Well, I last blogged at the beginning of the month saying
So, this first Friday in May, I’m going to look at setting up a more “rigid” writing schedule with Tuesday, being a Slice of Life day, and Friday, being a Friday thoughts day.
May has been one hell of a month for me. First, my daughter graduated.
My Facebook post went something to the tune of old people were those who had high school graduates. Now, I’m old. My daughter is an amazing young woman, smarter than I’ll ever be and blessed with a quirky sense of humor (and a love of puns) that will carry her far in life. My biggest worry about her: the ability to make decisions. She’s like me in that she gets paralyzed in the details and has a tough time following through. My hope is that she is better than I am working through all that as I am terrible.
Secondly, the graduation party. Lord save us all. We’ve recently added on to our home, adding a four season sun room off the south side, along with getting a concrete patio poured in as well. Our sunroom became “The Gabrielle Shrine” (look towards Iowa and you can see it glowing with goodness in the night sky), filled with all sorts of stuff from music, drama, swimming, track, cross country, 4-H, basketball, and academics. I will give her credit, she saved a lot of stuff, and my wife did a marvelous job of keeping things simple in the organization of it all. Three different binders of things to look though, posters from her swim teammates, and so many fun pictures. But, in Iowa at least, you can’t have a party without food, so food we had! Ham balls (Gabrielle’s favorite), pulled pork sandwiches (so yummy), pasta salad, cake, brownies, and ice cream! And our party was a small one! So we had a graduate, her accomplishments, food, and finally guests! There was so much conversation that it was hard to keep track of things. Memories brought up, new ones made, laughter, tears, just a wide range of emotions being played out over the course of last Sunday.
Finally, in the midst of all this, I was diagnosed with testicular cancer.
I knew something wasn’t right and I’d not had a physical in years, so three Tuesdays ago, I went in. The doctor was pretty frank in that it could be a couple of different things or a tumor, so he wanted it to be ultra-sounded, just in case. Wednesday, I got have have my testicles ultra-sounded, which is no where as much fun as it sounds, let me tell you what! 🙂 Thursday, I missed his phone call, but got a text that said please give me a call, we need to talk.
So, my afternoon was spent calling my doctor who told me based on the ultrasound, that it was highly probable that the mass in my testicle was cancerous and that I should be prepared to have it removed the following week. Next, talking to my wife relying that news, and next my principal letting him know I’d need the last two weeks of school off. The following Monday, we met with the urologist and spent some time going over what the procedure would be like, how I’d feel afterwards, along with showing me what my healthy testicle looked like and how the one with the cancer looked like. I was geeking out a bit because they use Doppler technology to see blood flow to and from areas, so I could plainly see the cancerous area was getting tons more blood than it should have.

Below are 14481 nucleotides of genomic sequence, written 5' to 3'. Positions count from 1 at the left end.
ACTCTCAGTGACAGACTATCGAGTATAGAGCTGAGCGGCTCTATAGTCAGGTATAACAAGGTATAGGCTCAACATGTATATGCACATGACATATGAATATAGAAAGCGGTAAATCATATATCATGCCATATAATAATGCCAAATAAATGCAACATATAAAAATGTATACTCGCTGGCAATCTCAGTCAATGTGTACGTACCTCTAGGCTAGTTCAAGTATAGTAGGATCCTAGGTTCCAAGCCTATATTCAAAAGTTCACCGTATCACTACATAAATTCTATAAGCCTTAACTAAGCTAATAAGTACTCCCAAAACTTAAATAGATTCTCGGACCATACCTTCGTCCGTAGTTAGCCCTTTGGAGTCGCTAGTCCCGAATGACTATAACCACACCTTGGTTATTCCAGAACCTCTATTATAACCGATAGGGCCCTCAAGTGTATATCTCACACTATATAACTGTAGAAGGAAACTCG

The next day, Tuesday, I had to tell the kids at school. Damn, that was hard. I could not just tell one class, then allow it to seep though the rest of the grades, nor could I simply disappear as I’d be gone the rest of the school year. I played the day as if it were any other day, then at 3:10, I did the all-call, bringing the 6th and 8th graders together. I just was blunt, honest, and as forthright as I could be. I told them I’d be diagnosed with testicular cancer (que giggling) and that the next day, that cancer was going to be removed. I got some hugs, some emails, and some “holy crap” kind of looks. The harder part of this, telling the staff. Our staff is one who’ve been through a lot together. This is 17 years at this school and many of the staff have been there longer than I have. It was like telling your friends, your brother/sister, and mom/dad all at the same time. While I didn’t break with the kids, I cracked with the teachers. Between the two groups, one of the hardest things I’ve ever done.
That Wednesday, I was out for about an hour during the surgery, then a couple of hours in recovery where I had a good conversation with a nurse about both our daughters graduating. The problem is, I remember none of it! 🙂 Surgery was about 1:00 PM and I was home by about 8:00 PM that night.
I received a call from the doctor last week and was told the cancer is what he suspected (seminova), which is a slowly growing, less aggressive form of cancer. I had a CAT scan after the surgery, which turned up nothing in my lymph nodes or my lungs (testicular cancer likes lungs for some reason) and my blood work did not turn up any markers for cancer at all, both really good things.
So, I go back next week for a follow up CAT scan and exam, at which point if things are looking positive, the standard treatment is either a round of chemo, around a radiation, or simply going into surveillance mode. I will be having scans for at least the next five years, so the doctor said I could very easily stick with the scans and not worry about chemicals right now.
Yes, May has been one hell of a month, a month of massive, life-changing events. I hope that June can give me a bit of peace, because I’m really looking for it right now! 🙂